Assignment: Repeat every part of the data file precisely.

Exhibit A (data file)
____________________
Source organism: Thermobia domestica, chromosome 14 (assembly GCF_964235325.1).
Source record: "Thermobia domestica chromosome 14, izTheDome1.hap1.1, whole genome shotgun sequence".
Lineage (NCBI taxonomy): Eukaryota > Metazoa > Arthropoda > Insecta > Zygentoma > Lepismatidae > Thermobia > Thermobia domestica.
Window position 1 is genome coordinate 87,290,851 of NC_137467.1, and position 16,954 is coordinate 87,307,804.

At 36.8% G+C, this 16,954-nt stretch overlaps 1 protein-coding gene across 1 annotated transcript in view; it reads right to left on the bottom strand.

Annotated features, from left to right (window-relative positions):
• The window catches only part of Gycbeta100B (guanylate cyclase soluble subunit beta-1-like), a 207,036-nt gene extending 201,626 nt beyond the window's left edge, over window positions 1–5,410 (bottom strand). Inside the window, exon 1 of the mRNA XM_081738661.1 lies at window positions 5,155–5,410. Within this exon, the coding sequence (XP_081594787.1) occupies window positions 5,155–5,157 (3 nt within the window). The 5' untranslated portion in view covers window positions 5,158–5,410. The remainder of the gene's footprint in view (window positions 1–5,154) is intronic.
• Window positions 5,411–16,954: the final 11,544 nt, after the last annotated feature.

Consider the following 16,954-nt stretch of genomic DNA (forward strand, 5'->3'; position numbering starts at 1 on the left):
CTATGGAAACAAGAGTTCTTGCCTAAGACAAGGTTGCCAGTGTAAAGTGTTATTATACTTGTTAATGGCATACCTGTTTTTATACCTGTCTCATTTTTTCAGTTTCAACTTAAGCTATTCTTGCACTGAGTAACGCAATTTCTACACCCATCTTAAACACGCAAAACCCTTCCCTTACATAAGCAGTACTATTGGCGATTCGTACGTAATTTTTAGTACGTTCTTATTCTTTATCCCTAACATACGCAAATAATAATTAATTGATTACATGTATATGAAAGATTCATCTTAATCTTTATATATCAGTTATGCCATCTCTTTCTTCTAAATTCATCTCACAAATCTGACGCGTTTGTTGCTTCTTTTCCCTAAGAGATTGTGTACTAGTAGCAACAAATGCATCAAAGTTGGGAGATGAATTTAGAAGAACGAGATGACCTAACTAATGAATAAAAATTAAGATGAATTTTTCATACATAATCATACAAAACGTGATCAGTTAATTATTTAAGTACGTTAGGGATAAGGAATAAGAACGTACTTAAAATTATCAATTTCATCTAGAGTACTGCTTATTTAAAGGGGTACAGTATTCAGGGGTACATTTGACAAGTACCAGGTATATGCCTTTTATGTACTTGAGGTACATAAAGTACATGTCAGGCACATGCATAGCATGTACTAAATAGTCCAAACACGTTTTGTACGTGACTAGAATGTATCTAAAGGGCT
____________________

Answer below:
Source organism: Thermobia domestica, chromosome 14 (assembly GCF_964235325.1).
Source record: "Thermobia domestica chromosome 14, izTheDome1.hap1.1, whole genome shotgun sequence".
Lineage (NCBI taxonomy): Eukaryota > Metazoa > Arthropoda > Insecta > Zygentoma > Lepismatidae > Thermobia > Thermobia domestica.
Window position 1 is genome coordinate 87,290,851 of NC_137467.1, and position 16,954 is coordinate 87,307,804.

At 36.8% G+C, this 16,954-nt stretch overlaps 1 protein-coding gene across 1 annotated transcript in view; it reads right to left on the bottom strand.

Annotated features, from left to right (window-relative positions):
• The window catches only part of Gycbeta100B (guanylate cyclase soluble subunit beta-1-like), a 207,036-nt gene extending 201,626 nt beyond the window's left edge, over window positions 1–5,410 (bottom strand). Inside the window, exon 1 of the mRNA XM_081738661.1 lies at window positions 5,155–5,410. Within this exon, the coding sequence (XP_081594787.1) occupies window positions 5,155–5,157 (3 nt within the window). The 5' untranslated portion in view covers window positions 5,158–5,410. The remainder of the gene's footprint in view (window positions 1–5,154) is intronic.
• Window positions 5,411–16,954: the final 11,544 nt, after the last annotated feature.

Consider the following 16,954-nt stretch of genomic DNA (forward strand, 5'->3'; position numbering starts at 1 on the left):
CTATGGAAACAAGAGTTCTTGCCTAAGACAAGGTTGCCAGTGTAAAGTGTTATTATACTTGTTAATGGCATACCTGTTTTTATACCTGTCTCATTTTTTCAGTTTCAACTTAAGCTATTCTTGCACTGAGTAACGCAATTTCTACACCCATCTTAAACACGCAAAACCCTTCCCTTACATAAGCAGTACTATTGGCGATTCGTACGTAATTTTTAGTACGTTCTTATTCTTTATCCCTAACATACGCAAATAATAATTAATTGATTACATGTATATGAAAGATTCATCTTAATCTTTATATATCAGTTATGCCATCTCTTTCTTCTAAATTCATCTCACAAATCTGACGCGTTTGTTGCTTCTTTTCCCTAAGAGATTGTGTACTAGTAGCAACAAATGCATCAAAGTTGGGAGATGAATTTAGAAGAACGAGATGACCTAACTAATGAATAAAAATTAAGATGAATTTTTCATACATAATCATACAAAACGTGATCAGTTAATTATTTAAGTACGTTAGGGATAAGGAATAAGAACGTACTTAAAATTATCAATTTCATCTAGAGTACTGCTTATTTAAAGGGGTACAGTATTCAGGGGTACATTTGACAAGTACCAGGTATATGCCTTTTATGTACTTGAGGTACATAAAGTACATGTCAGGCACATGCATAGCATGTACTAAATAGTCCAAACACGTTTTGTACGTGACTAGAATGTATCTAAAGGGCT